Happiness and the Muse

465px-ThemuseI have a creative problem, and I am not alone in it. It’s the kind of problem that can make or break your life. It can help you realize your ambitions, or drag you down for years.

I become infatuated with good ideas.

I think “Someone should make a website showing off babies wearing temporary tattoos. That would be hilarious!” And I pursue the idea. If at all feasible I launch the project on my own. I work hard to make it a success. And in my rush to bring the idea to life I never once ask “Is this what I want to do? Is this good for me?

You find yourself running a successful website full of babies with barbed-wire tribal tattoos, and this isn’t what you want to do. Somewhere along the line you’ve become resentful of this project, no matter how good the idea is, or how well you have executed it. You find yourself caught up in a dream that doesn’t really feel like yours, and all the little details that make up the project seem like unreasonable demands on your time. You feel trapped, your temper grows short, and you become unhappy.

I have been there. Some of you have too. We become infatuated with ideas, and we become trapped by them.

I like to blame my muse, that petulant creature. He seduces me into these ideas that he would like to see come to fruition with no regard for my well-being or happiness. He’s impatient, and prefers results yesterday. He also gives me inspiration for a thousand things dear to my heart, but I have had to learn to separate the dross from the gold in his gifts. Some of his ideas have given me valuable experience, honing my skills, and giving me bittersweet wisdom.

One of the things about muses, is that the first and most valuable lesson they truly teach you is how to tell them No.

I’ve been telling my muse No a lot lately. Or Wait. Not now. Just because I have a good idea, and have the ability to execute it, doesn’t mean I should. Giving my talents and energy to something that does not serve me well at best robs me of time, and at worst can put my soul in peril. I can lose myself, and what good am I if I am not myself?

I know some of my friends are learning to push back against their muses. To set boundaries. To evaluate an idea, no matter how good, in terms of their own well-being. It is not easy, especially when the idea involves other people.

One of the hardest things about balancing happiness and the muse is when you have to make decisions that deny other people your talents and creativity. Sometimes an organization or group projects sounds like such a good idea, but when it isn’t in your best interest to create or maintain or revamp that organization, you become tired, resentful, and unhappy. For some people that is ok. They would rather you be unhappy and present, than fulfilled and absent. Just because you have what an organization needs, doesn’t mean the organization has what you need, even when you created the organization. People will make you feel shame over this (which is not the same as guilt) and that makes it harder to keep healthy boundaries intact.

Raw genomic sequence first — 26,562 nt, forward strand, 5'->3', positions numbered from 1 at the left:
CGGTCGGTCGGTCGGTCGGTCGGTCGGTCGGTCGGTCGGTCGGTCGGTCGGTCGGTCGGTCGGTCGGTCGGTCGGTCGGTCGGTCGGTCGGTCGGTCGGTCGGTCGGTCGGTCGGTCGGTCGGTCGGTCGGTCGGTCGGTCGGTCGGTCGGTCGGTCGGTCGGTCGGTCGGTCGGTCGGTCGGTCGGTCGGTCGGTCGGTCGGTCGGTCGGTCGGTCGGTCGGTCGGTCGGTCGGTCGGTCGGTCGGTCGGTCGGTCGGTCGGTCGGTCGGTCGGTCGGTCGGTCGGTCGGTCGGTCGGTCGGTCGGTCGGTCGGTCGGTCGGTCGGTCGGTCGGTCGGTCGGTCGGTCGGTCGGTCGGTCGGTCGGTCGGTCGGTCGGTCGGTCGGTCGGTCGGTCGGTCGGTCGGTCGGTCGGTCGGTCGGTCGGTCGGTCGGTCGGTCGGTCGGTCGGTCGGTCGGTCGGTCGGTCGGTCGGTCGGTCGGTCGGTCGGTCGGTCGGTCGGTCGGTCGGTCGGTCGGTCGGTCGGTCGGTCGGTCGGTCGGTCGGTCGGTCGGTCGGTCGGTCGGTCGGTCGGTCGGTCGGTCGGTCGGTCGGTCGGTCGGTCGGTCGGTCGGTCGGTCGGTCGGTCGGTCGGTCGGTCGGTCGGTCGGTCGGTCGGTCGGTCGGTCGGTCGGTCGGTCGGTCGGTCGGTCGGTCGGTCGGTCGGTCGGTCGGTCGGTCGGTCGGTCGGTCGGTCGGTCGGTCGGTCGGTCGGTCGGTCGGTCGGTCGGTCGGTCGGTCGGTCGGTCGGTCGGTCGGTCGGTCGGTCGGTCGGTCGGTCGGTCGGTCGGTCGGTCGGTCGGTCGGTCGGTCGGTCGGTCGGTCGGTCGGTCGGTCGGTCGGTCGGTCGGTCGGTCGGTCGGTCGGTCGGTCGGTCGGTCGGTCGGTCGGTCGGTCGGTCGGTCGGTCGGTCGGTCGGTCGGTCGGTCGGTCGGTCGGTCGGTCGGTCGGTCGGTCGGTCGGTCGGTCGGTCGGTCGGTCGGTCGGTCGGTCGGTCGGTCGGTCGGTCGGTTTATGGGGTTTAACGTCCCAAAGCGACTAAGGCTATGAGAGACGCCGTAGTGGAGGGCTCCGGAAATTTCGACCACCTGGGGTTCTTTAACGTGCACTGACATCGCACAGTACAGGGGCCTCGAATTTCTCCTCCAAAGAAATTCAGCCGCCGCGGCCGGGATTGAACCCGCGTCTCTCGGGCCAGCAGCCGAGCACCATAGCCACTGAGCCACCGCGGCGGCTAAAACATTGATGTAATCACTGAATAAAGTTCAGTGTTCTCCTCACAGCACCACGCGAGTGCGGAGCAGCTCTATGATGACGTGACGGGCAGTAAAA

The truth is that you are an extraordinary person of talent and vision, but you are only one person. You could do many, many things. The possibilities are endless. The things you could do for yourself, for others, for the pure joy of accomplishing a new idea, but you cannot do them all. You have to make choices.

I’m still figuring out how to limit my muse myself, and how to avoid feelings of shame when I can’t give others the things they want, or think they need, from me. But an effective strategy so far has been to think smaller. I cannot give myself to an organization or community, but I can split wood with a friend. I can help someone move. I can have lunch and drink beer with someone. I’ve stopped thinking in terms of community, and started thinking in terms of people. Community often wants big things from you, huge commitments, and grand gestures. People often need human-sized things from you. A hug. A helping hand. A chance to chat. A laugh.

What I have discovered is that I get more joy from the small things than from the grandiose things. This blog is a good example of that. Just a nook where I can think out loud, it isn’t traffic-driven or in anyway popular. It serves no readership, and isn’t marketed towards anyone. I ignore it for days, even weeks, at a time. I am surprised when anyone notices it. But it honestly gives me more joy than when I had 12,000 people reading my blog every month. 12,000 is too much. This blog is human-sized, and while my muse isn’t entirely pleased with it, this is a good compromise.

May you find a good compromise with your muse, and may you create things which serve you well.

About these ads